Maximum, function with three variables

Hi everybody!

I have a function, which encompassed formerly two variables and three constants. I found the maximum of this function. For some analysis I'm doing, I have to make one of the constants a variable though.

If i do the partial derivative regarding the new variable, i get $\displaystyle (B-2m)/A$ (A,B = constants; m = variable; A,B,m >0; m<B). I wonder now, where the maximum of this new function with three variables is.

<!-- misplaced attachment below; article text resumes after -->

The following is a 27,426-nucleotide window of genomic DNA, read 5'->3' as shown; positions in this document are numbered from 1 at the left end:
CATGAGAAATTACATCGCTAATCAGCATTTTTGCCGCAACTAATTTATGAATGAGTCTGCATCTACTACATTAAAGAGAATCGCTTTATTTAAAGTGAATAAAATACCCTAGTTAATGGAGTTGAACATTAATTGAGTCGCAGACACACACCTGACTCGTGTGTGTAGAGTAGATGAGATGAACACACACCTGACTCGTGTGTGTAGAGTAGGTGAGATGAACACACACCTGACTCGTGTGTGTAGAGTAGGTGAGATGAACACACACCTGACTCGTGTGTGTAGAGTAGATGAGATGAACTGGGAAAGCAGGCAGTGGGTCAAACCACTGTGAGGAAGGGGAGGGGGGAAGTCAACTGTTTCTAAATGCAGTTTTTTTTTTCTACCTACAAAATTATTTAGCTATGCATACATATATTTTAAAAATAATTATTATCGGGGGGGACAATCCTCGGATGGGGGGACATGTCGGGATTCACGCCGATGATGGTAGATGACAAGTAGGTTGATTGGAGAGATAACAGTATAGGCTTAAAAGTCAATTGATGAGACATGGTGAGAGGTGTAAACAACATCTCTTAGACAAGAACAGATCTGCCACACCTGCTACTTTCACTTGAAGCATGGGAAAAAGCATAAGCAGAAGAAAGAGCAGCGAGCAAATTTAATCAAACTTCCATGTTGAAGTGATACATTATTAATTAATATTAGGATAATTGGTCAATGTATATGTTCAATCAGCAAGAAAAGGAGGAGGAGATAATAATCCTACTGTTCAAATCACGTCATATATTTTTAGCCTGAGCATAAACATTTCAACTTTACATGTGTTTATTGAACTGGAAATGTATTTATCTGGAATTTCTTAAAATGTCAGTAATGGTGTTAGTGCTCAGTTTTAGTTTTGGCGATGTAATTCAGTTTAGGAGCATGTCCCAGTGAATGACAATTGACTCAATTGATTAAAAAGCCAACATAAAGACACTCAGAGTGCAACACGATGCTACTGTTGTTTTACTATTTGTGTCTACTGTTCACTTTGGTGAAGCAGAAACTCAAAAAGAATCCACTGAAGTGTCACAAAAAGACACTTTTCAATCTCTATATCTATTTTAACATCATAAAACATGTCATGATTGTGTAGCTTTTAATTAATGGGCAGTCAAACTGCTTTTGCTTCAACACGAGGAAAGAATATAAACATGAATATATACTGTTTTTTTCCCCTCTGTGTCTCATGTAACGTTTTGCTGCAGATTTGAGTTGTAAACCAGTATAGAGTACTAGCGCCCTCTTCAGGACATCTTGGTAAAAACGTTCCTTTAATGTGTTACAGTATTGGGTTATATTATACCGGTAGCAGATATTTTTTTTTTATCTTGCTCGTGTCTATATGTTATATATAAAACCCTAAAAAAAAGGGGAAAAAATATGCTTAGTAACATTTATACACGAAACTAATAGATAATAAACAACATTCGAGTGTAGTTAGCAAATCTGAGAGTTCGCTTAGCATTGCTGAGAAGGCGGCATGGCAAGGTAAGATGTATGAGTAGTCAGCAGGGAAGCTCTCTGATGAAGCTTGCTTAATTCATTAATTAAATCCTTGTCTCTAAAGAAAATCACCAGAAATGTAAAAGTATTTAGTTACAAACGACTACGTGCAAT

What i did is i set $\displaystyle (B-2m)/A = 0$, what's true for $\displaystyle m=B/2$. This itself is a linear function with a negative slope, but the function is always positive before $\displaystyle m=B/2$. It starts from B and does down linearly untill $\displaystyle m=B/2$. So theoretically the overall function increases untill $\displaystyle m=B/2$, after this point, the partial derivative gets negative ($\displaystyle ((B-2m)/A)< 0$ for $\displaystyle m>B/2$) and henceforth starts from then on decreasing the overall function.

Is it correct that i thus say, the maximum of the function with three varibales is the same as the one with two, except for $\displaystyle m=B/2$?

Thank you

Schdero